The three-tiered management education program known as the Pork Quality Assurance (PQA) program has been revised to a single classification of PQA certification.
It's actually a blend of the old and the new that focuses on the same goals as when the program was first introduced in 1989, stresses Paul Sundberg, DVM, PQA technical advisor and assistant vice president for veterinary issues for the National Pork Board.
“Providing a safe, wholesome pork product for consumers every time they visit the meat counter ensures demand for pork products both domestically and internationally,” he says. “This basic goal of the PQA program remains the same with the 2001 edition of the manual.”
The PQA program continues to reflect the producer's ultimate responsibility for properly observing drug withdrawal times, he says.
“They must ensure that antimicrobial residues in swine tissues do not exceed acceptable limits. If these limits are not followed, consumer confidence will be sacrificed and demand will be lost. This will have a severe impact on the pork industry,” says Sundberg.
Topics which have been expanded reflect a more “user friendly” approach to the program. Producers should be able to more easily find answers to specific questions about their operations, he says.
Topics which have been expanded:
Antibiotic resistance and judicious use guidelines;
Hazard Analysis and Critical Control Point information;
Biosecurity and rodent control;
Animal welfare information on proper loading and handling;
Disease prevention issues that relate to food safety;
Foreign animal disease;
Standard operating procedures (for needle use), and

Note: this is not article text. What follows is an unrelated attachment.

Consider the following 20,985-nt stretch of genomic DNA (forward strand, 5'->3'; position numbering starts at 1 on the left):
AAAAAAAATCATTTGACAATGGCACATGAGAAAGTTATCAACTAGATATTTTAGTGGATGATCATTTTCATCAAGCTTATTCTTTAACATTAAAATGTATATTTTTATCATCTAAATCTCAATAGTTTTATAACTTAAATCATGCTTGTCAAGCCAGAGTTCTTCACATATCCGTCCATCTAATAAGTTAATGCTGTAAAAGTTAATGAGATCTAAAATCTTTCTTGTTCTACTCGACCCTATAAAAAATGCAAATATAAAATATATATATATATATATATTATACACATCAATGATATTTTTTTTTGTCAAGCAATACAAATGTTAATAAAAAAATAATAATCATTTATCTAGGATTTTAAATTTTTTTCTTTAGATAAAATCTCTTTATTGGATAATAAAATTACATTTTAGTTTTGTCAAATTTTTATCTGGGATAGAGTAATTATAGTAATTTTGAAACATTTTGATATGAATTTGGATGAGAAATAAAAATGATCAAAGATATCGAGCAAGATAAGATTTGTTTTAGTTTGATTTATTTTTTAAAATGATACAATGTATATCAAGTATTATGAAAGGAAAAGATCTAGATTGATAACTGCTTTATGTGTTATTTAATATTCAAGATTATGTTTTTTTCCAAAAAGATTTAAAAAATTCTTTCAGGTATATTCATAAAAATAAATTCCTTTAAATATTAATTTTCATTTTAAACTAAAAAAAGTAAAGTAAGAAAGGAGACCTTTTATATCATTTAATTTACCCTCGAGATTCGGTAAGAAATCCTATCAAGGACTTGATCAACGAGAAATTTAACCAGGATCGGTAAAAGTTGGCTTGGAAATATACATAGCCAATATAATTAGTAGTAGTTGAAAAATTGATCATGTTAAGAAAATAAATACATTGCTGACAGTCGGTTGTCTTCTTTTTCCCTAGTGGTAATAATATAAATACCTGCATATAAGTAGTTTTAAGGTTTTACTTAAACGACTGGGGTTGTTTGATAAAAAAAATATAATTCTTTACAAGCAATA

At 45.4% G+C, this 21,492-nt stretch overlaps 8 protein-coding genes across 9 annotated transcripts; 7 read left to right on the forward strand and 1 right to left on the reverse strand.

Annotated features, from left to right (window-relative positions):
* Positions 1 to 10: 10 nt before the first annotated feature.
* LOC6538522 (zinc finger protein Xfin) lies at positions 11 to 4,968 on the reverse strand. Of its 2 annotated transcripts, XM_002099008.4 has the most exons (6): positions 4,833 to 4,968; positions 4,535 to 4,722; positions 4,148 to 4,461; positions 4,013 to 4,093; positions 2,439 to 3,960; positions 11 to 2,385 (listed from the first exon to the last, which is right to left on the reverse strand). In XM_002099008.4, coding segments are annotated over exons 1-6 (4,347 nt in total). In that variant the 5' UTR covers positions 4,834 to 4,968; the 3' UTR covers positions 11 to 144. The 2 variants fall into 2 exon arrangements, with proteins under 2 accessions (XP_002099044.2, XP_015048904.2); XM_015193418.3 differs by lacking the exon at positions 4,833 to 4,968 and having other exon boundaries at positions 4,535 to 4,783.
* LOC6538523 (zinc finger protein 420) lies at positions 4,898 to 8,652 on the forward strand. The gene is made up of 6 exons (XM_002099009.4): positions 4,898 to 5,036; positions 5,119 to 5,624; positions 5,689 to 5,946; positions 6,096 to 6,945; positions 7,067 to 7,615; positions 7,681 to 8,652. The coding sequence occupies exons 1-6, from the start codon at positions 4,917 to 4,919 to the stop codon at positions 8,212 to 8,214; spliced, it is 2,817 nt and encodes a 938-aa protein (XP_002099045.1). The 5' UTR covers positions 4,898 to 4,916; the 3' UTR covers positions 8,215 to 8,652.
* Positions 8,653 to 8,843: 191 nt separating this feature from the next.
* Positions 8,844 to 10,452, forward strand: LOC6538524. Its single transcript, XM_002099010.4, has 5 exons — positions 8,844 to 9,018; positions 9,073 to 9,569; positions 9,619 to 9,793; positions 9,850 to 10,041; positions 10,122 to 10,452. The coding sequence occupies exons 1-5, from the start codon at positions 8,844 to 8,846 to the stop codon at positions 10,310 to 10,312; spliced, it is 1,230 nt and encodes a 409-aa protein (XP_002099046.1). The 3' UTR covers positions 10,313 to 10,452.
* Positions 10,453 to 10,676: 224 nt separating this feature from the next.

Medication withdrawal charts.
Other new additions to the PQA manual include a glossary of terms and a section with a Good Production Practice Quality Checklist.
“This checklist can be used by the producer and educator to annually review the producer's fulfillment of good production practices (GPP),” explains Sundberg.
Sundberg emphasizes producers who are current in their PQA education do not have to be certified in the new program until their two-year renewal period has expired.
Government Drug Violation Plans Opposed
Two USDA proposals to publicize a list of repeat swine drug use violators and to condemn carcasses for illegal drug residues in target tissues were strongly opposed by the National Pork Producers Council (NPPC).
USDA's Food Safety and Inspection Service (FSIS) announced Aug. 6, without request for public comments, a plan to publicize a list of repeat violators on its Web site. The list would include names and addresses of sellers deemed responsible for repeat sales of livestock with violative levels of chemical residues. Violators would be listed for a year.
Publication of the names of violators raises many concerns, the biggest of which is ensuring that the person listed is actually the source of the illegal product. “The U.S. pork industry consists of producers who may have animals on many different sites for production with different feed sources or animal health products used,” says NPPC President Barb Determan. Government agencies need to work to identify the specific source or site of the repeat violation and correct the actions of the violator.
Currently, government inspectors who find an illegal drug residue restricted to a target tissue (organ), condemn those tissues and then test the meat. If no illegal drug residue is found, then the inspector can pass the remainder of the meat for consumption.
FSIS is proposing to condemn the whole carcass without further testing if a violative drug residue is found in a target tissue.
Determan charges FSIS does not have adequate testing protocols in place for four drugs used in the pork industry. Therefore, the FSIS plan could result in ordering the condemnation of healthy carcasses.
Both of these actions could change the way businesses market hogs, force suspect animals into different market channels and pose major economic implications for the pork industry, she states.
— Joe Vansickle